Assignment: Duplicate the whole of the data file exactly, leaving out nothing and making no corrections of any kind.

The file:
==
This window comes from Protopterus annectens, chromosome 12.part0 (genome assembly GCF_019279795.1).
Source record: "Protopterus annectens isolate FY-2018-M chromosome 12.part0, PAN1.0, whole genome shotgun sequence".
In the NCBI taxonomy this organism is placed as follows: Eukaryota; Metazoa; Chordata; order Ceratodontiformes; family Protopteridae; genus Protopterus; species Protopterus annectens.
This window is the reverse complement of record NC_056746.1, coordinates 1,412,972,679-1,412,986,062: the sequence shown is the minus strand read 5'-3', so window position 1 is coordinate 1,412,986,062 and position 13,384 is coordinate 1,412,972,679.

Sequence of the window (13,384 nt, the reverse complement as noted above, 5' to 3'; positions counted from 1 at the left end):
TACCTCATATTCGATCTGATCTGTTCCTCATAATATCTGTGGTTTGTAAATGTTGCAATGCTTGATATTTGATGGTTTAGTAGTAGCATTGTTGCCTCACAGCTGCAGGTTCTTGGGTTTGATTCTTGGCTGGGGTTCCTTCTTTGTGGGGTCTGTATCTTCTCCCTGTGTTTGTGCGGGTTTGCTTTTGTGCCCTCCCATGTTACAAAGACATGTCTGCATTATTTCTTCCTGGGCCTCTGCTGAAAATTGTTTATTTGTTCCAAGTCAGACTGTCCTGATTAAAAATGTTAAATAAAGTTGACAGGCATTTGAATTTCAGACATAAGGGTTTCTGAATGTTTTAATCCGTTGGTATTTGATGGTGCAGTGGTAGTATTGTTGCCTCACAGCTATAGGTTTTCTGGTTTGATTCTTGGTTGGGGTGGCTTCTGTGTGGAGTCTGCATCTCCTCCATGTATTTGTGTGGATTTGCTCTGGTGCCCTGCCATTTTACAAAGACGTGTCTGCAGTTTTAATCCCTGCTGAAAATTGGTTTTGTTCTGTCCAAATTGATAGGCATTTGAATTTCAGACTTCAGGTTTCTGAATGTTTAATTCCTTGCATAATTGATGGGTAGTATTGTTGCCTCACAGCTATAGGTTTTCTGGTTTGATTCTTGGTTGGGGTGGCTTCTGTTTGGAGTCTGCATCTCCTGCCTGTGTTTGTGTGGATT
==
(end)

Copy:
This window comes from Protopterus annectens, chromosome 12.part0 (genome assembly GCF_019279795.1).
Source record: "Protopterus annectens isolate FY-2018-M chromosome 12.part0, PAN1.0, whole genome shotgun sequence".
In the NCBI taxonomy this organism is placed as follows: Eukaryota; Metazoa; Chordata; order Ceratodontiformes; family Protopteridae; genus Protopterus; species Protopterus annectens.
This window is the reverse complement of record NC_056746.1, coordinates 1,412,972,679-1,412,986,062: the sequence shown is the minus strand read 5'-3', so window position 1 is coordinate 1,412,986,062 and position 13,384 is coordinate 1,412,972,679.

Sequence of the window (13,384 nt, the reverse complement as noted above, 5' to 3'; positions counted from 1 at the left end):
TACCTCATATTCGATCTGATCTGTTCCTCATAATATCTGTGGTTTGTAAATGTTGCAATGCTTGATATTTGATGGTTTAGTAGTAGCATTGTTGCCTCACAGCTGCAGGTTCTTGGGTTTGATTCTTGGCTGGGGTTCCTTCTTTGTGGGGTCTGTATCTTCTCCCTGTGTTTGTGCGGGTTTGCTTTTGTGCCCTCCCATGTTACAAAGACATGTCTGCATTATTTCTTCCTGGGCCTCTGCTGAAAATTGTTTATTTGTTCCAAGTCAGACTGTCCTGATTAAAAATGTTAAATAAAGTTGACAGGCATTTGAATTTCAGACATAAGGGTTTCTGAATGTTTTAATCCGTTGGTATTTGATGGTGCAGTGGTAGTATTGTTGCCTCACAGCTATAGGTTTTCTGGTTTGATTCTTGGTTGGGGTGGCTTCTGTGTGGAGTCTGCATCTCCTCCATGTATTTGTGTGGATTTGCTCTGGTGCCCTGCCATTTTACAAAGACGTGTCTGCAGTTTTAATCCCTGCTGAAAATTGGTTTTGTTCTGTCCAAATTGATAGGCATTTGAATTTCAGACTTCAGGTTTCTGAATGTTTAATTCCTTGCATAATTGATGGGTAGTATTGTTGCCTCACAGCTATAGGTTTTCTGGTTTGATTCTTGGTTGGGGTGGCTTCTGTTTGGAGTCTGCATCTCCTGCCTGTGTTTGTGTGGATT